Monday, 7 April 2014

I DID IT: I am a marathoner

In November last year I ran a 10k in 1 hour 9 minutes and decided to sign up for the Manchester, UK marathon.

Yesterday (6th April) I ran the last 10k of the marathon in 1 hour 7 minutes. In five months, I managed to not only knock minutes off my 10k, but I managed to knock minutes off it after running 20 miles.

Look they gave me a medal and everything.
I always approached the marathon with a sense of caution, I didn’t want to aim for an amazing time and be disappointed when I crossed the line. So it was with great surprise when I found myself sprinting over the finish as the clock read 4 hours 45 minutes.

I would have laughed at you, if you had told me that would be my first marathon time.

And in a way it seemed part happy accident, part stubbornness and partly admitting to myself that maybe I was much fitter than I let on.

I had originally planned to run a 5 hour marathon, by joining a 5 hour pace group. Pace groups for the initiated are basically runners with big flags on their back; who keep you at a steady pace to you finish at the right time.
Before the race: I don't normally look like this at 6:30am.

They are good, because they force you to keep steady and keep you going when it gets rough.

I spent the first few miles running with the 5 hour pace group, made up of jolly Manchester guys who played 80s songs from a speaker on their iPod and kept waving at all the elite runners going past. It was a nice way to start.

However, I decided to speed ahead to find a port-a-loo and catch them up later. This is how I accidentally found myself in the 4:45 pace group, and caught up with my running partner.

I found the pace to be pretty good, and managed to catch them up easily after finding a free toilet. We pounded through Altrincham, one of the more picturesque bits of the route. (Better than the bit at mile 23, when all you could see was fields and a sign directing us to the Sewage works - grim.)

We hit the half, and I felt fine. In fact, I felt good! Who have I become?!

I’m not sure at what point it was that I let myself believe I would make it under 5 hours, maybe around 16 miles when I ran past my parents and still felt strong. Or at mile 23 when my pacer told me next time I could do a 4:30 marathon (next goal!)

Finally at mile 24, I hit the wall, my legs hurt and my energy ebbed away. This was the first time I walked in the whole thing. I still cannot get my head around this, I ran consistently for 24 miles (that’s over 4 hours!)

I lost the group at mile 24, and let myself walk a little. Finally, I got to the point where I could see Old Trafford and began plodding down the road. As we turned the corner and I saw the finish, I did something I never thought possible – I sprinted. My pacer was on the line and shouted me in. It was glorious.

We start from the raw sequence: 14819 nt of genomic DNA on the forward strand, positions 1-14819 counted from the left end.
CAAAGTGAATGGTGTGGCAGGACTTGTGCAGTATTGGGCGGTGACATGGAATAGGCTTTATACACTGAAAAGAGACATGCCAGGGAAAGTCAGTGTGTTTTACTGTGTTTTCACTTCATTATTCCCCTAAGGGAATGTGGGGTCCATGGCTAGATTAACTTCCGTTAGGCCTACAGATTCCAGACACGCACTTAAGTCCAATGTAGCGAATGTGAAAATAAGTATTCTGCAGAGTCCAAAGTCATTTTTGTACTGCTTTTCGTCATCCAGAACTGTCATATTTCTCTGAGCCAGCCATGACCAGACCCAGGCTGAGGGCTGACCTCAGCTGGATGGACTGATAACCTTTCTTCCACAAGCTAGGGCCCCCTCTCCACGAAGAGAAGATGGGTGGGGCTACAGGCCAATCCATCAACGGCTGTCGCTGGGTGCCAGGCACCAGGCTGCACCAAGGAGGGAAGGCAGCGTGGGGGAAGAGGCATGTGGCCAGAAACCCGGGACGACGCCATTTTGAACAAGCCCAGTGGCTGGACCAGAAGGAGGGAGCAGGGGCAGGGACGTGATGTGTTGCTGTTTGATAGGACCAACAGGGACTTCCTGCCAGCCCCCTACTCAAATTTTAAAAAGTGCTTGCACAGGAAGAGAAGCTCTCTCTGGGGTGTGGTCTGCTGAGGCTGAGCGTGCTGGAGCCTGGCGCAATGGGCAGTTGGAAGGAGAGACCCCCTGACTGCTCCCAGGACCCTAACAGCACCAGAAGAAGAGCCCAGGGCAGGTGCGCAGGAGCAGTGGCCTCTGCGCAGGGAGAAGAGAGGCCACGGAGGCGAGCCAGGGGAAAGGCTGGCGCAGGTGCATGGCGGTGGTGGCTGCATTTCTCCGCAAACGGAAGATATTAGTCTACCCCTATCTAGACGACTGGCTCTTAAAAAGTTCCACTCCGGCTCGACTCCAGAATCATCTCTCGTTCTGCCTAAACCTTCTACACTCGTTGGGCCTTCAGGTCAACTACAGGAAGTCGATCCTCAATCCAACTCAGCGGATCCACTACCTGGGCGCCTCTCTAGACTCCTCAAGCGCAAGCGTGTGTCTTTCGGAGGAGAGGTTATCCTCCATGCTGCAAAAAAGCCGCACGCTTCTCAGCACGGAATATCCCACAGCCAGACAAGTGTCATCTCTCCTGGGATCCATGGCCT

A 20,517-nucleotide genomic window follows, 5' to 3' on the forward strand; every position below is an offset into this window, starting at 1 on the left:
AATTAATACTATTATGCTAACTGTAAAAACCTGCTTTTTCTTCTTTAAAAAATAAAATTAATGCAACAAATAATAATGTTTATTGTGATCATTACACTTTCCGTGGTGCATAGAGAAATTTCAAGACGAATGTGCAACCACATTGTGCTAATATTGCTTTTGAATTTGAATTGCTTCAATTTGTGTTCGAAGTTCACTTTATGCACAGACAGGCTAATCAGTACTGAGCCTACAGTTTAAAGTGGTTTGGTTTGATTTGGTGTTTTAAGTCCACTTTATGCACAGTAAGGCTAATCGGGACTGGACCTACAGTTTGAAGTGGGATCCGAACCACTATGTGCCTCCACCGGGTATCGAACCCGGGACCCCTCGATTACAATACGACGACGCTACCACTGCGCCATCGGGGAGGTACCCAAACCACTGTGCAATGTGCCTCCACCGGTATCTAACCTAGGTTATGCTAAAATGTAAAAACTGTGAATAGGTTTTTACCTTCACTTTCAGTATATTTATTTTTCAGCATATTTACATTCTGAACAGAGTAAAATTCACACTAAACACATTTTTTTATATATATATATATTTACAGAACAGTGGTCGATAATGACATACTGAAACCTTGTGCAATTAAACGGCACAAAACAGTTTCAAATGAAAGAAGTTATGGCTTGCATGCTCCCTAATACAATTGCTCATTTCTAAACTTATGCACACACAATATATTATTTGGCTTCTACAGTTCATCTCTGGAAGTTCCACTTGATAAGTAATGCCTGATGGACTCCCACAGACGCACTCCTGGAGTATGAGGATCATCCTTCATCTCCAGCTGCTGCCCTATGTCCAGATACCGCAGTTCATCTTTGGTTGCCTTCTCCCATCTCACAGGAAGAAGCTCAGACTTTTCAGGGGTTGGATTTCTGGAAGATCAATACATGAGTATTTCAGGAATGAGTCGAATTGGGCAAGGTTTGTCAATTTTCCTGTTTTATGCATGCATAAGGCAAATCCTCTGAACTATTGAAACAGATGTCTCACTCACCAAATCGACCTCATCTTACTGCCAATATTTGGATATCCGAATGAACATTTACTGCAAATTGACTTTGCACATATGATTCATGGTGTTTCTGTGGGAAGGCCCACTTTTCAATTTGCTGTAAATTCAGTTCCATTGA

And here’s the strangest thing, it was great fun. I genuinely enjoyed it. All the crowds cheering on the sides, and shouting my name! Chatting with random runners along the road.

Feeling strong up until around 20 miles, and only letting it hit me at 23 miles. Seeing my friends standing with a banner, at a point when I was nearing the “god what the hell am I doing” stage. Though all I managed to say to them was: "I am about to fucking die" as I went past.

In five months, I went from running a 10k for the first time, to completing a half marathon to finishing my first full marathon in 4:39:53 (I didn’t go over the start for 5 minutes).

But wait, how the hell did I get there?

In all honesty, I have no idea. And I have a sneaky suspicion if I can do it, anyone can.

Here is a collection of injuries I collected over the course of my training (some not even running related):

  • Spin splints
  • Weird hip pain (I think its basically sore IT band)
  • Ripped the skin of both knees when falling over while running
  • Fell out of a loft onto my elbow
  • Fell over on some ice bruising my knees at NYE
  • Random ankle pain
  • Some lovely chaffing in my armpits during the marathon

Mmmmm chaffing. 
I missed some long runs, neglected my strength training and did lots of unhealthy things to my body. So yeah, no one is more surprised than me at that time!

But the main thing is – would I do it again?

I’m already trying to organise one for 2015.

Berlin marathon anyone?

(And yes my legs hurt today).

Apparently I picked up a men's t-shirt, I don't really care. 


EVERYONE who sponsored us! You’re all legends. We’ve made £1,202 so far.

My Brussels (and Maastricht) buddies for pretending to be interested in me talking about this, and letting me make terrible training decisions without too much judgement (another beer anyone?)

My Manchester friends for coming out on race day (with a Bruce Springsteen related sign!), and bringing me food while I lay mildly comatose afterwards.

My dad for passing on the wisdom of a former runner.

AND FINALLY the most important two people:

My mum, for being awesome during a pretty rubbish time. For listening to me doubt myself constantly and for being there on the day to shout support.

Gerrie Evans, my running buddy and constant support throughout this whole ordeal/journey.

For any running people (non runners might get bored now):

I drank water at every stop, and carried it with me until the next one – swapping it at each one. It worked well.

I had three energy gels with me, and ate all the ones along the track (six Clif bar shot gels). First one mile 6, mile 12, and then anytime I could my body dropping after that. I think this helped me stay running for such a long time. No stomach problems at all!

Breakfast: Toast, peanut butter and jam. Banana and some beetroot juice. 500ml of water with Nuun hydration mixed in.

Pace: 10:45.


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